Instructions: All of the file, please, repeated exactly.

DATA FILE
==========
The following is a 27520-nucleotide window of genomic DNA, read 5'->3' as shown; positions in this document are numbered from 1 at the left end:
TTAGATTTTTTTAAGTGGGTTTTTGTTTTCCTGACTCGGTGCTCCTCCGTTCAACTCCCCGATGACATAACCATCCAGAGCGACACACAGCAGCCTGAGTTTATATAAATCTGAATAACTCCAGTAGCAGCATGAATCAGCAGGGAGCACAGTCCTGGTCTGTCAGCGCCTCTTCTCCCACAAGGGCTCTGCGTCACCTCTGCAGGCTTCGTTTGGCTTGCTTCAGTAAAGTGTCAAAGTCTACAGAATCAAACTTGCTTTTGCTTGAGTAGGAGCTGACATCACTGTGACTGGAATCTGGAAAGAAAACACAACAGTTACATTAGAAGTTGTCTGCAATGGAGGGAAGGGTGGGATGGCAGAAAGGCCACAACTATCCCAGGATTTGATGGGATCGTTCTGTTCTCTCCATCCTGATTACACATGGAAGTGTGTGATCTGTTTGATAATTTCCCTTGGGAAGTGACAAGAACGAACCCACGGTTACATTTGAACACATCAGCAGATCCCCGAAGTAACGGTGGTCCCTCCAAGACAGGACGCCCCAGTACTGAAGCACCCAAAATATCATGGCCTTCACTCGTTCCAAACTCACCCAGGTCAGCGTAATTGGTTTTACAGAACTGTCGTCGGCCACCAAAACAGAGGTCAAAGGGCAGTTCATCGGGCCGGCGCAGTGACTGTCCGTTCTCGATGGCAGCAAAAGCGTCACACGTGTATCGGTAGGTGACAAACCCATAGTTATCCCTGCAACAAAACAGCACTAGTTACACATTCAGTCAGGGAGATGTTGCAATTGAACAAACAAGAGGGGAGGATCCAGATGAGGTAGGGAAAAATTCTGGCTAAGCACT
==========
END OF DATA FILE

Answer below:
The following is a 27520-nucleotide window of genomic DNA, read 5'->3' as shown; positions in this document are numbered from 1 at the left end:
TTAGATTTTTTTAAGTGGGTTTTTGTTTTCCTGACTCGGTGCTCCTCCGTTCAACTCCCCGATGACATAACCATCCAGAGCGACACACAGCAGCCTGAGTTTATATAAATCTGAATAACTCCAGTAGCAGCATGAATCAGCAGGGAGCACAGTCCTGGTCTGTCAGCGCCTCTTCTCCCACAAGGGCTCTGCGTCACCTCTGCAGGCTTCGTTTGGCTTGCTTCAGTAAAGTGTCAAAGTCTACAGAATCAAACTTGCTTTTGCTTGAGTAGGAGCTGACATCACTGTGACTGGAATCTGGAAAGAAAACACAACAGTTACATTAGAAGTTGTCTGCAATGGAGGGAAGGGTGGGATGGCAGAAAGGCCACAACTATCCCAGGATTTGATGGGATCGTTCTGTTCTCTCCATCCTGATTACACATGGAAGTGTGTGATCTGTTTGATAATTTCCCTTGGGAAGTGACAAGAACGAACCCACGGTTACATTTGAACACATCAGCAGATCCCCGAAGTAACGGTGGTCCCTCCAAGACAGGACGCCCCAGTACTGAAGCACCCAAAATATCATGGCCTTCACTCGTTCCAAACTCACCCAGGTCAGCGTAATTGGTTTTACAGAACTGTCGTCGGCCACCAAAACAGAGGTCAAAGGGCAGTTCATCGGGCCGGCGCAGTGACTGTCCGTTCTCGATGGCAGCAAAAGCGTCACACGTGTATCGGTAGGTGACAAACCCATAGTTATCCCTGCAACAAAACAGCACTAGTTACACATTCAGTCAGGGAGATGTTGCAATTGAACAAACAAGAGGGGAGGATCCAGATGAGGTAGGGAAAAATTCTGGCTAAGCACT